"401-A, 401-K, 403-B, 457…." This is the jargon of financial planners as they talk about securing your retirement. The critical question is what does all of this mean to you as a member of the Florida Retirement System (FRS)? Most regular members of the FRS have previously had only one retirement plan - the FRS. It is a "defined benefit" plan, which means that you can predict what your retirement check will be, based on your years of service and average salary for your highest five years.
The Legislature authorized a new optional retirement program called a "defined contribution" plan, known as the Public Employee Optional Retirement Program (PEORP). What is a defined contribution (DC) plan? First and most important, it is optional! In other words, you may elect to stay in the defined benefit (DB) program, or go into the new DC program. It is also self-directed. In other words, a retirement account will be established for each member of the FRS who selects this option, and an employer contribution (9% of pay for regular class members, for example) will be directed to that individual account. You will then have the responsibility of selecting how this money is invested within the approved set of investment choices, and the ability to take it with you when you leave the FRS. Vesting for the DC option is defined as one year of service. For the DB option, vesting has been lowered from ten to six years of service.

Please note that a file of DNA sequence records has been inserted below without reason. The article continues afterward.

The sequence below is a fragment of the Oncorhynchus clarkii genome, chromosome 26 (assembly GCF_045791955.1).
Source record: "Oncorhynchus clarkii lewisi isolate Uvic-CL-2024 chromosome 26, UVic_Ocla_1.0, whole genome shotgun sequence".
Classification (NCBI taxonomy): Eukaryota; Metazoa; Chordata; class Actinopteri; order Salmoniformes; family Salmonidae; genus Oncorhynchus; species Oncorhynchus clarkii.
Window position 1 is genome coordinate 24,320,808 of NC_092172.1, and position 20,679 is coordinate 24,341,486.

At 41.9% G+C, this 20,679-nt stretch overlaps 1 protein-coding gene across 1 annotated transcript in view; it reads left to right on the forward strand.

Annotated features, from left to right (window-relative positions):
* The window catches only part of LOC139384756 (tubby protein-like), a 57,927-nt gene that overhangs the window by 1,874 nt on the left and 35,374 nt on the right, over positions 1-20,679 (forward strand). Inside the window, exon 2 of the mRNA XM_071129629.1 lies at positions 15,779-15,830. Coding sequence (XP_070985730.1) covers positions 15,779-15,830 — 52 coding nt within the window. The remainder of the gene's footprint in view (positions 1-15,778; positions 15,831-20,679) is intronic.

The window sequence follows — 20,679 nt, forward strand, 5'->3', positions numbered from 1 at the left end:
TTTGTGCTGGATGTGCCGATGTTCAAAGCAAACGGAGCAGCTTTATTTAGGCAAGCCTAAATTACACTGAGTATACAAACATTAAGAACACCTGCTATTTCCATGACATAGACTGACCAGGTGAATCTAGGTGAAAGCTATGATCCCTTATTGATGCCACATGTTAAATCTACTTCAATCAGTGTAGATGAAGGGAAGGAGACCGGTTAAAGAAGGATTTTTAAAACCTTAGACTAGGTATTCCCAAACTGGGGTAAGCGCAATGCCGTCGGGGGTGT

The DB plan, or the traditional FRS retirement system, still remains in place and, for many employees, could well be the best choice. If you select the DC option, that present value amount could be transferred into your account so you can self-direct the investments.
The DC investment program has an appropriate and carefully selected number of investment choices so you can diversify your assets. When you are ready to retire or otherwise separate from government service, these assets, as impacted by investment gains and losses, can be withdrawn and utilized as you like. You must recognize, however, that while the money in your DC account accumulates on a tax-deferred basis, if you withdraw it instead of rolling it over to a retirement account, you must pay the full federal tax due.